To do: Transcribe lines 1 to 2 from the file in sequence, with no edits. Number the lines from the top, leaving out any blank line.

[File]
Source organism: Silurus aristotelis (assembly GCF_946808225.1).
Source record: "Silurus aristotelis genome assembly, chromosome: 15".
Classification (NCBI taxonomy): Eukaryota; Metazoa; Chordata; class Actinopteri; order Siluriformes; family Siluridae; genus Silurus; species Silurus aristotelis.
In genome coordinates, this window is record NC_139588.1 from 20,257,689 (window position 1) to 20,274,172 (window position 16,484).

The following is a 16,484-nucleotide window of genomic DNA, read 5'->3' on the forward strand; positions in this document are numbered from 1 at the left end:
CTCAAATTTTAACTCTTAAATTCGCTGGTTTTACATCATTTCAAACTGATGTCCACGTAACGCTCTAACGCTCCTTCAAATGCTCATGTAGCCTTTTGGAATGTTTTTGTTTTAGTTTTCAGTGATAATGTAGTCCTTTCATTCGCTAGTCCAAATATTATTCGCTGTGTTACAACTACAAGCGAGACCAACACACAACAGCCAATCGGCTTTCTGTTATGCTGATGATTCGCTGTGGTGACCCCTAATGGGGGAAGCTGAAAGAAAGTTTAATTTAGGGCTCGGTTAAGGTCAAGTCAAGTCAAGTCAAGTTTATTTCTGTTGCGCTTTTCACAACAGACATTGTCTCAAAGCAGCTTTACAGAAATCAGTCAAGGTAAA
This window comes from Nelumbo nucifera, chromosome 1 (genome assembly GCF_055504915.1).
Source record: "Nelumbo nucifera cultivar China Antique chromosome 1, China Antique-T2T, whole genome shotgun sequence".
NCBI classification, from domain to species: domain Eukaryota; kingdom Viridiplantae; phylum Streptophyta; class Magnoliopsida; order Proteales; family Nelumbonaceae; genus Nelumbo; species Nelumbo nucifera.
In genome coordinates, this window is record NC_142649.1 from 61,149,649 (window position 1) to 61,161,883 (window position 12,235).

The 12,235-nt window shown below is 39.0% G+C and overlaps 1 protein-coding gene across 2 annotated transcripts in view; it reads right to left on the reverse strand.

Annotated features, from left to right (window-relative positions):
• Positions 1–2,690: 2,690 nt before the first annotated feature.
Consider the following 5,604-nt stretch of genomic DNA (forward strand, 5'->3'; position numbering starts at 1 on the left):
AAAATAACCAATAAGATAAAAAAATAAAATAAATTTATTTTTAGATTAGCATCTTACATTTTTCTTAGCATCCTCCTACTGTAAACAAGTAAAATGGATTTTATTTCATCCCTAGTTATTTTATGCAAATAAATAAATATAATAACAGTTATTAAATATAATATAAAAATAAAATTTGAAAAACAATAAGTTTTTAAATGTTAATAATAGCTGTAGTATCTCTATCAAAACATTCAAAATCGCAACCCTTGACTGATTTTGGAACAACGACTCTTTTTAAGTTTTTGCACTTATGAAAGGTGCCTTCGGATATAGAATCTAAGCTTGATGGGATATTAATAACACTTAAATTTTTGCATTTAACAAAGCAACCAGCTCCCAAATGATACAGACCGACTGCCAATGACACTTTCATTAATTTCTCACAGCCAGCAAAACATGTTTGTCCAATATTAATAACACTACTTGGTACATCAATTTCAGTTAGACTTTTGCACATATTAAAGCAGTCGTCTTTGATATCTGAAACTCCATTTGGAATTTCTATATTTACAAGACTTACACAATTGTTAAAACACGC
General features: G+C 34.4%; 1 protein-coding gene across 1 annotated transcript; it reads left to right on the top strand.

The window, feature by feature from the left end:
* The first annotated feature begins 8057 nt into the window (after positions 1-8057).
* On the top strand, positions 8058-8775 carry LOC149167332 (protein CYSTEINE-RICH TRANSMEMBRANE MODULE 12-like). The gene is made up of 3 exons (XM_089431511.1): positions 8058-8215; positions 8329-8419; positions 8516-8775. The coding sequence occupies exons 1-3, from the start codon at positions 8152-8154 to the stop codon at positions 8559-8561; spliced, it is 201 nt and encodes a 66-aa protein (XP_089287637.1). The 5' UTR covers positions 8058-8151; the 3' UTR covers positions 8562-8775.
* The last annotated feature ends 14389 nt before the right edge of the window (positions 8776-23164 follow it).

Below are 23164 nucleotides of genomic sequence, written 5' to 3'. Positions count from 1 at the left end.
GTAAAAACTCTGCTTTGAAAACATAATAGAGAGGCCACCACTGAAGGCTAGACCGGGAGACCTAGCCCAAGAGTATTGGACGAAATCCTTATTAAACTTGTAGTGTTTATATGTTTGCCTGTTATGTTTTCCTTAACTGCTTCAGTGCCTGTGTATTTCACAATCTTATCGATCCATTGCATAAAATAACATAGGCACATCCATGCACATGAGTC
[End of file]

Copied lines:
Source organism: Silurus aristotelis (assembly GCF_946808225.1).
Source record: "Silurus aristotelis genome assembly, chromosome: 15".